- Assess the provisional hydraulic categories for future flood planning.
Subsequent phases of the study will investigate potential structural and non-structural (planning measures) options to mitigate the existing, continuing, and future flood risks.
The overall aim of the study is to improve the flood resilience of the Eumungerie community
Flood Planning Process
The Flood Plain Risk Management Process as prescribed by the NSW Government is shown below.
More information about each stage can be found in the NSW Floodplain Development Manual, available here - https://www.environment.nsw.gov.au/-/media/OEH/Corporate-Site/Documents/Water/Floodplains/floodplain-development-manual.pdf
The Flood Study
This Flood Study consists of a data collection phase, hydrologic model development, hydraulic model development, historical flood simulations and design flood simulations.
The hydrologic model developed for this study used XP-RAFTS software to estimate design flood discharges in the study area. The hydraulic model development used TUFLOW software to simulate the movement of floodwaters across the floodplain.
Historical water level and rainfall data at Eumungerie to calibrate the computer models is limited to anecdotal data available for the January 1993 event. Data from this event was obtained from a community questionnaire and from a previous flood investigation of Eumungerie by PPK Consultants (1995).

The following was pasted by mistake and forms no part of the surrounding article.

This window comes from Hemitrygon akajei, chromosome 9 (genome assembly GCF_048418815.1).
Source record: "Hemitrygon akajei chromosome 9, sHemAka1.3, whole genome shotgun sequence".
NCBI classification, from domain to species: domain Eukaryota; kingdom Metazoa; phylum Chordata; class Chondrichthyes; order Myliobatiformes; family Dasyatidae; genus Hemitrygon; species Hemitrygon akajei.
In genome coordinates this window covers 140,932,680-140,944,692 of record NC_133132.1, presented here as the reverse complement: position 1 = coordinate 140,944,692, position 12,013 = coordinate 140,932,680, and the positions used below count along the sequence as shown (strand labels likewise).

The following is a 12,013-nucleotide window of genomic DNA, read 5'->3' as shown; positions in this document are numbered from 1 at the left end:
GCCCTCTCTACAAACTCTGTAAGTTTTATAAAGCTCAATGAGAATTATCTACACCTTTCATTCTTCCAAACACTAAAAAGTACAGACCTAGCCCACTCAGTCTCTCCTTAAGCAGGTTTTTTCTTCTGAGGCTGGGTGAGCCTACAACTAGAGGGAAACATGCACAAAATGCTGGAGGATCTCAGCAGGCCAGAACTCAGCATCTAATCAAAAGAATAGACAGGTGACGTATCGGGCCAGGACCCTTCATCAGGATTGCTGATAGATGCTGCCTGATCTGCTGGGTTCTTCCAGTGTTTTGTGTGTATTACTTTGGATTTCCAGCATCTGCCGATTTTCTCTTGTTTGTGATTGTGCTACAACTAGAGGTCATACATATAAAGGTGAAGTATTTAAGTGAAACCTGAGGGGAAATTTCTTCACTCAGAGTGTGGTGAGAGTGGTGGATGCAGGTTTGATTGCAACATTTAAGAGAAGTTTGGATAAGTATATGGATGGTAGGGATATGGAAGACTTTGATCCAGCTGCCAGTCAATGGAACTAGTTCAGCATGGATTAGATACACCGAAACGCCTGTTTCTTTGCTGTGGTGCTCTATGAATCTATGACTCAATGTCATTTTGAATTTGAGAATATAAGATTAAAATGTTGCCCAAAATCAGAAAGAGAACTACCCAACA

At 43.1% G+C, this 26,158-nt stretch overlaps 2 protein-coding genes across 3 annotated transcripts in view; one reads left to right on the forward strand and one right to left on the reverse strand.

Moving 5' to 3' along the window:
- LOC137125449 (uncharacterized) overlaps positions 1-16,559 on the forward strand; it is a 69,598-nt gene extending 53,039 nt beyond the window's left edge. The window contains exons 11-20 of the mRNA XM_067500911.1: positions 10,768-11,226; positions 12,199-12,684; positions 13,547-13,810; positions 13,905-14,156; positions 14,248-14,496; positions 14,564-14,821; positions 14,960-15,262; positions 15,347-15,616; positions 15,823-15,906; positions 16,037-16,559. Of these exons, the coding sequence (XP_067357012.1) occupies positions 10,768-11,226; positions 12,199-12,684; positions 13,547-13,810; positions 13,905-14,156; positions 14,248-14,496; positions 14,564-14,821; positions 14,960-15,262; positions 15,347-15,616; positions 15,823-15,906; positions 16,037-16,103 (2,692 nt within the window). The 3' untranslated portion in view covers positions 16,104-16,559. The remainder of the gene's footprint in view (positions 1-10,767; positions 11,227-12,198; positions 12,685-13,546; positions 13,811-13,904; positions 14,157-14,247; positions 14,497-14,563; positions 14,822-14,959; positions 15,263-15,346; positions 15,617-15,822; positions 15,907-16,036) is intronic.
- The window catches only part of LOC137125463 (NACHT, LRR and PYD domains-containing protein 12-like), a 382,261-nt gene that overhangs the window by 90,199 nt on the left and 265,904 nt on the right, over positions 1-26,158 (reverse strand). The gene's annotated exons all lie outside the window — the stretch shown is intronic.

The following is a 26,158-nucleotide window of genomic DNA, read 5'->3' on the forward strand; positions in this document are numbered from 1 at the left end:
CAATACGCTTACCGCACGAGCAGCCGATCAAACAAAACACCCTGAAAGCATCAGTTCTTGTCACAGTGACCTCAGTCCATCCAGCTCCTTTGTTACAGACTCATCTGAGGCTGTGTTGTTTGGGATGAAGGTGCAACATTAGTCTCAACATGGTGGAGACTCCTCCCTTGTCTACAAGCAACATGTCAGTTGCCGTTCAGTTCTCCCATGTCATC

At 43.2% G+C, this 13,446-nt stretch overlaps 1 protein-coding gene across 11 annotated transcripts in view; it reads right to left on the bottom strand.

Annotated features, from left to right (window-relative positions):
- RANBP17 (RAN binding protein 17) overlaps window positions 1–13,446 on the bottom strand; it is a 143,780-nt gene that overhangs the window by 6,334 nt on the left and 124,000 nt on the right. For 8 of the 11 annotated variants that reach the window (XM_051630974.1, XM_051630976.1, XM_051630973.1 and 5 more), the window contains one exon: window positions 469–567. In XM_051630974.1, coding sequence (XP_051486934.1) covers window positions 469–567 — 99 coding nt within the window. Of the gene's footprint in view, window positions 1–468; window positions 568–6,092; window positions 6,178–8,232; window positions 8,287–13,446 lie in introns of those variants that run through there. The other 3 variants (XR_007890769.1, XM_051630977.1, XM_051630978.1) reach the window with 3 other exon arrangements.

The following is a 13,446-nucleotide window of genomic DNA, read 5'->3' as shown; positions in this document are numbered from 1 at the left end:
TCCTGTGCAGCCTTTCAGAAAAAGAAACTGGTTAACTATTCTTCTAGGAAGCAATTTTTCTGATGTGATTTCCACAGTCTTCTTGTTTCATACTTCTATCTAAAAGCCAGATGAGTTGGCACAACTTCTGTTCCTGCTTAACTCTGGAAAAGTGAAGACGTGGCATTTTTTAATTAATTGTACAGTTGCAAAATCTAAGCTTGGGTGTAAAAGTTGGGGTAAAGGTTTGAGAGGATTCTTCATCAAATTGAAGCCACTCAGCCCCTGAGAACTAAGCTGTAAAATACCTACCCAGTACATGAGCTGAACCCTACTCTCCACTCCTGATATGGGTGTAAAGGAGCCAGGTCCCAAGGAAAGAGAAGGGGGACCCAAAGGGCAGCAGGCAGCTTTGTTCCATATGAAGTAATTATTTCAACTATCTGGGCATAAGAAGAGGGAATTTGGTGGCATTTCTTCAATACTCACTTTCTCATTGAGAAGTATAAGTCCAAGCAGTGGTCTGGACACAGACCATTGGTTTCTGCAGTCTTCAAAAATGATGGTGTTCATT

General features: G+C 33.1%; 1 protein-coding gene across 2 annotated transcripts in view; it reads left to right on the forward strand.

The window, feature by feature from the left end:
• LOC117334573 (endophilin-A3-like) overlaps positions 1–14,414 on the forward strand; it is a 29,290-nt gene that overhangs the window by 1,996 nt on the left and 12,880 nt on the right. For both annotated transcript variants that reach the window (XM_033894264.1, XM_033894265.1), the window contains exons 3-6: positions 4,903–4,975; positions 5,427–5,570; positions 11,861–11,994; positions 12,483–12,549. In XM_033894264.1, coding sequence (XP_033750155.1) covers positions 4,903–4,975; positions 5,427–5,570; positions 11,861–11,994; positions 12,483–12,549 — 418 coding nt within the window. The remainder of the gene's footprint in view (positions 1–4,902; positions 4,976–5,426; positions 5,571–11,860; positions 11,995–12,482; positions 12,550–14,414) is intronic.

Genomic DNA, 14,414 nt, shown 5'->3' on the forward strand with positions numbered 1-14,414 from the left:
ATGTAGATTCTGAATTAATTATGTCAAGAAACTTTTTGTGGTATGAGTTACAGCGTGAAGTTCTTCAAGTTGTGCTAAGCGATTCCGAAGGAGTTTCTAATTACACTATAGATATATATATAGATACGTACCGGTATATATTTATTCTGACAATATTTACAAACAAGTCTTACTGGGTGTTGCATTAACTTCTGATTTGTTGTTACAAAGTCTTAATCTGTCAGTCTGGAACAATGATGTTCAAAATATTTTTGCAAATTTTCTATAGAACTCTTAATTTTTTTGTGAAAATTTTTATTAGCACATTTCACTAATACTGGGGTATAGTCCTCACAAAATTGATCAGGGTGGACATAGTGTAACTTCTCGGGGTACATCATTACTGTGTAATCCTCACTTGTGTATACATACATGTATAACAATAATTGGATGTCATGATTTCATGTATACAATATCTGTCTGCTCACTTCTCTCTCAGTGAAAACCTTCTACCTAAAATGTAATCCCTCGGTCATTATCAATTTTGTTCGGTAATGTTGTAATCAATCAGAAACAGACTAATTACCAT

The 1993 flood occurred because of a severe 60-minute storm that inundated many of the homes in Eumungerie, and is the largest known flood. Additional data obtained from a stream gauge located on Coolbaggie Creek (GS421055 - Rawsonville) about 25 km downstream of Eumungerie was used to validate the flood models.
Following this, the design flood simulations were carried out to determine the flood behaviour across the study area through a range of statistically based rainfall events. These events ranged from the 20% AEP event to the 0.2% AEP event and the PMF event.
Historic Flood Simulations
XP-Rafts predicted a peak discharge of 236 m3/s and a time to peak of approximately 3 hours was predicted, which is consistent with the Eumungerie Flood Study (PPK, 1995).
The XP-RAFTS predicted hydrograph to the recorded discharge hydrograph at Coolbaggie Creek gauge at Rawsonville achieved a relatively good agreement for the time to peak. However, the predicted peak discharge is substantially higher than the recorded value. Notwithstanding, the model adequately represented the behaviour of the 1993 event at Eumungerie and represents the timing of the flood peak at the gauge.
The TUFLOW model was able to predict peak water levels at each surveyed flood mark within ±0.2 m. With respect to the additional anecdotal information collected in the study, the model was able to adequately represent the anecdotal flood behaviour of the January 1993 event in Eumungerie.
Design Flood Simulations
Predicted flood extents, depths and flood contours for the eight design events are shown in Appendix B.
Last Edited: 07 Jan 2020